International NGOs (INGO), whether humanitarian, human rights, development or environment, are all facing a set of critical and far-reaching crises.
Their very legitimacy is in question from all sides: governments, southern partners, donors, and even their own staff. The critiques are myriad. Southern organizations and governments argue that INGOs are unaccountable and have too much power; humanitarian agencies, meanwhile, fail to consult beneficiaries and local groups effectively, and it’s unclear where donors’ money goes. At home some politicians argue that INGOs shouldn’t bite the hand that feeds them by campaigning while receiving government grants. Conversely, they’re accused of not campaigning enough; that they are apolitical, and too close, in some cases, to the corporate sector.
In spite of what some perceive as great successes of the sector – reaching the 0.7% foreign aid target or international debt relief – there is no backing away from the view that the sector needs, at the very least, a tune-up, if not a wholesale revolution to enable it to face modern times.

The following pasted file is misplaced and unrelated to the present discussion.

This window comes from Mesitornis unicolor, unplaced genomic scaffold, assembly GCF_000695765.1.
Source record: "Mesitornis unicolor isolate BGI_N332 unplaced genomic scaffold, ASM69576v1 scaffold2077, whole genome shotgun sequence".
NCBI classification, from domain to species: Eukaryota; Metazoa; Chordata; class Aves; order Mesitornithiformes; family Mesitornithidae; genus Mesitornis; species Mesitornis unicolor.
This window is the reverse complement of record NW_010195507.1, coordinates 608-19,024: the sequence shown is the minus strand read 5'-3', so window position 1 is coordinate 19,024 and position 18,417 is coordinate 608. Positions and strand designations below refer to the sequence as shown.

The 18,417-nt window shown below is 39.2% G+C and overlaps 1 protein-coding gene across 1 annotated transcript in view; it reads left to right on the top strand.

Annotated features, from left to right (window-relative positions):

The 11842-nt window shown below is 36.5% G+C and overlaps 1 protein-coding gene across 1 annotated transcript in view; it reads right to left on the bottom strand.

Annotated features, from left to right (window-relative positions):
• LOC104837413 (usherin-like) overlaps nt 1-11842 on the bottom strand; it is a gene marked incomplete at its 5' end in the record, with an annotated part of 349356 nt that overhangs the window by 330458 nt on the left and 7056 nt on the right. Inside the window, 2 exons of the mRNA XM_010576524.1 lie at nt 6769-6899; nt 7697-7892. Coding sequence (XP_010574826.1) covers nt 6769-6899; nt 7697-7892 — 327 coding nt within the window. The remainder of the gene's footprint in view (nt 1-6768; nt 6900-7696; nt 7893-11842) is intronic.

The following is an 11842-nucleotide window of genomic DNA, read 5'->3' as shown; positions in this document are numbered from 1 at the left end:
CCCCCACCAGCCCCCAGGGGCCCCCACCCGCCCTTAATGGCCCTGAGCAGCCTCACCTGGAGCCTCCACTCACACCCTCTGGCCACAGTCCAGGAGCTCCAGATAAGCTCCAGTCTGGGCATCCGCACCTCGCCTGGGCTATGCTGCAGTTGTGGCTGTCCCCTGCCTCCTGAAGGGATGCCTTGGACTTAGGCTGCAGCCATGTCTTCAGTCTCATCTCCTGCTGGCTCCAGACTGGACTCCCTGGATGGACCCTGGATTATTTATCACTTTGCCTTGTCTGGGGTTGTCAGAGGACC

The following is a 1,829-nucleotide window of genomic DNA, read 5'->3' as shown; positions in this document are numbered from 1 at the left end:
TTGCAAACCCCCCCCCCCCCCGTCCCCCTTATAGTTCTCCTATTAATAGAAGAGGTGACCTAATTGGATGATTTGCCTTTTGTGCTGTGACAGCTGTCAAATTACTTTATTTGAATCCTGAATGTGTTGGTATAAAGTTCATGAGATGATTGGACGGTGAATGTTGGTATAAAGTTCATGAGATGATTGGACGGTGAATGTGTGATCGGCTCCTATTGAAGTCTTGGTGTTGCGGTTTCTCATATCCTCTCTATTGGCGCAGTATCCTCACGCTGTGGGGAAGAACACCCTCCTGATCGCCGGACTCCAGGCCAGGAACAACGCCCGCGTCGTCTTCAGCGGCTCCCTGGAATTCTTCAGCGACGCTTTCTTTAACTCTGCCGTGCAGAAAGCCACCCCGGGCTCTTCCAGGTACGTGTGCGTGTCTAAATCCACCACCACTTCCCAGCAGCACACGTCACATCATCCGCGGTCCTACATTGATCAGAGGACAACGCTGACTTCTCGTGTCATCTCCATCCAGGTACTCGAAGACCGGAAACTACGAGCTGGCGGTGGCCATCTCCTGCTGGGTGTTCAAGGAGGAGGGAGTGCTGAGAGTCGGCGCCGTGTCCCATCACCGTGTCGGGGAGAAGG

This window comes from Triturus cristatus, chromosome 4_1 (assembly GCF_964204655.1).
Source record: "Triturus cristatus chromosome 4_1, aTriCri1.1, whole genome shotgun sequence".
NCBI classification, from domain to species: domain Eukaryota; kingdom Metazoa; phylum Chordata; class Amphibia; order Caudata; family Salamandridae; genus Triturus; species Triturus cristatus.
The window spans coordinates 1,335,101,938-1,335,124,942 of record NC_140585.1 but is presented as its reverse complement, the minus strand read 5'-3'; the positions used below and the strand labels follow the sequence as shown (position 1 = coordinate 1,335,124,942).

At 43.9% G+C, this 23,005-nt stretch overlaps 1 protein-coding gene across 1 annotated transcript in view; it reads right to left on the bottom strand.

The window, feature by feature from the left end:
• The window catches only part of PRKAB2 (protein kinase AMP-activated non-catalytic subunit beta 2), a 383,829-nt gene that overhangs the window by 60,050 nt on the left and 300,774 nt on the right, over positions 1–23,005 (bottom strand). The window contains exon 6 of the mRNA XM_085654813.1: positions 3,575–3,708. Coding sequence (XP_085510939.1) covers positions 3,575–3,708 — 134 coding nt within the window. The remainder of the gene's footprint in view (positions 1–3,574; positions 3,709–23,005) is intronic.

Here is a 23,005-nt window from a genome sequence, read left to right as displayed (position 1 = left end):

Social innovation seems to be rising up around INGOs, making them appear out-dated and static. Social enterprises are rapidly occupying the service delivery space where INGOs once led, with a fresh wave of philanthro-capitalists seeking out “beyond charity” solutions to poverty.
The sector’s traditional approach to challenge has been to develop codes of practice, joint charters, or training schemes. Some go further: Action Aid and Oxfam have shifted their headquarters to the global south. But such approaches feel a bit like changing a warning sign on a poorly engineered aircraft – they still have a high likelihood of failure.
It is unlikely that INGOs will survive, at least in their current form, without a direct full-frontal assault on the sector.
[An Opinion printed in The Guardian]